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Re: Game Mechanics

Postby Overlord87 » Fri Dec 18, 2015 8:31 pm

Additional information from the ToC rulebook.

Cthulhu Mythos

You have begun to piece together
the secret rules of the real world,
rather than the ignorant scrim
of physics and religion. You
recognize the great names, and
the truths they conceal. If you’ve
read a Mythos tome, using this
ability lets you recall any specific
hints or facts from it relevant to
your current situation. If you’re
staring at an ancient alien basrelief,
using this ability lets you
perceive, with a single shocking
gestalt, the horrific history it
Using this ability costs both Sanity
and Stability (see p. 74).
The primary use of this ability
in the course of an investigation
is to “put together the pieces”
and draw upon the terrible
knowledge that you have been
subconsciously suppressing,
achieving a horrific epiphany.
The Keeper provides you with the
result of your intuition, sketching
out the Mythos implications of
the events you have uncovered.
(See p. 74 for further Keeper
guidelines for this ability.) This
may not be the “solution” to the
mystery, although it should allow
you to aim your efforts in the
right direction; at the Keeper’s
discretion, an actual spend
might provide more specific (and
potentially horribly dangerous)

Consider “The Dunwich
Horror” to be a Trail
of Cthulhu adventure.
Professor Armitage uses
his Cthulhu Mythos
ability and realizes that
old Whateley somehow
incarnated Yog-Sothoth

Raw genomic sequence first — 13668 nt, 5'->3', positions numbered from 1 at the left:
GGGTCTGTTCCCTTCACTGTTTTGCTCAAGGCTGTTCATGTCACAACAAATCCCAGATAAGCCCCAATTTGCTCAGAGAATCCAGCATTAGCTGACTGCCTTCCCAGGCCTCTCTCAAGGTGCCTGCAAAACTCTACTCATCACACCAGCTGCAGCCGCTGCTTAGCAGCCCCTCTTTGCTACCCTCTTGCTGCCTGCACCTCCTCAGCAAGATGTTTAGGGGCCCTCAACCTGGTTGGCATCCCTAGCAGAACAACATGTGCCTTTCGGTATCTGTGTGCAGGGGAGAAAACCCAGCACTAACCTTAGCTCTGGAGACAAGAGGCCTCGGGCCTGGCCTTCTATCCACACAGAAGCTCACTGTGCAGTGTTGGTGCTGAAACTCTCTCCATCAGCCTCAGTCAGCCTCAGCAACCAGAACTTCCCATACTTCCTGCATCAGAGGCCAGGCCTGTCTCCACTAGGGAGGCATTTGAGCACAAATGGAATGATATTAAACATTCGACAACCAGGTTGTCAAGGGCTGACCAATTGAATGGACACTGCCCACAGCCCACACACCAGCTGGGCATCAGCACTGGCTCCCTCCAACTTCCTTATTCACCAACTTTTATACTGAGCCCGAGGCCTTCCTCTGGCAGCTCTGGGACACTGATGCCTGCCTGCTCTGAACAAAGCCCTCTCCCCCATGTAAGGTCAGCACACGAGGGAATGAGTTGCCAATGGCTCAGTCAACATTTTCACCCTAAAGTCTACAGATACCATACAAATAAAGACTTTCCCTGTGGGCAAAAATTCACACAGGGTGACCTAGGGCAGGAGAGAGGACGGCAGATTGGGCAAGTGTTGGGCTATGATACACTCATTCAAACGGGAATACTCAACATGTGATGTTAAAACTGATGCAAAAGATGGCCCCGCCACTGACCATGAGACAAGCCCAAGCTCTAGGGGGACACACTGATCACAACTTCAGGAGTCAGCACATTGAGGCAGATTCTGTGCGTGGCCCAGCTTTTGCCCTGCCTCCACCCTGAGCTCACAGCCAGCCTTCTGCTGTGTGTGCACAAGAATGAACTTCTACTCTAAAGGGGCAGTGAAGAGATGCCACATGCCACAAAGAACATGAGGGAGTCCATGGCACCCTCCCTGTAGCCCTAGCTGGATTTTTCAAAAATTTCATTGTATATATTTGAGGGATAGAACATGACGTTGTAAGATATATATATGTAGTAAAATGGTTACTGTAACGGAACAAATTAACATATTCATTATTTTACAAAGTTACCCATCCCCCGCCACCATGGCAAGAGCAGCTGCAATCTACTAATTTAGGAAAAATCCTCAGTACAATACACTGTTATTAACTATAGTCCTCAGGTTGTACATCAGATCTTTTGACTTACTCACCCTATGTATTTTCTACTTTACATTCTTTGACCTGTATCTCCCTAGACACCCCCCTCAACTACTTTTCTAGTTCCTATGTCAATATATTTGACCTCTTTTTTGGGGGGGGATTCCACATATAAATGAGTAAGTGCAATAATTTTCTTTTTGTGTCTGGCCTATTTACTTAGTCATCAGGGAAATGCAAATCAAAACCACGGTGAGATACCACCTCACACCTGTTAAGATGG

on Earth. In the story, he
then reads Wilbur’s diary
to learn that he needs
both a special incantation
and the Powder of Ibn-
Ghazi to destroy Yog-
Sothoth’s spawn. Had he
not managed to get hold of
the diary, Armitage could
use his Cthulhu Mythos
ability to “intuit” that Yog-
Sothoth must be made
visible before he could
be fully banished, and
spending a point might
tell him that the Powder
of Ibn-Ghazi would
accomplish such a task. No
spend would provide the
formula for the Powder,
except to suggest which
eldritch tome might
conceal similar truths.

Cthulhu Mythos
Ability Use

Using the Cthulhu Mythos ability
(see p. 34) to “piece together
fragments of dissociated
knowledge” and gain insight
into an adventure invites the
loss of both Stability and (if the
discovery is terrifying enough)
Sanity. You cannot make a test
to avoid this loss. The degree
of loss does not depend on the
number of Cthulhu Mythos pool
points spent (if any), but on the
nature of the revelation.
The Keeper should not enforce
losses if the player deduces the
horrible truth without actually
using his Investigator’s Cthulhu
Mythos ability. This is merely
heads-up thinking, and should
be rewarded. Any player can, of
course, request such a loss for
his Investigator, but it’s easier to
just use Cthulhu Mythos to earn
one and confirm your deduction.
Any Sanity loss from Cthulhu
Mythos use cannot be denied
away – such knowledge comes
from within, and the Investigator
knows it to be accurate.
Use the chart on page 76 as a
guideline, but the Keeper should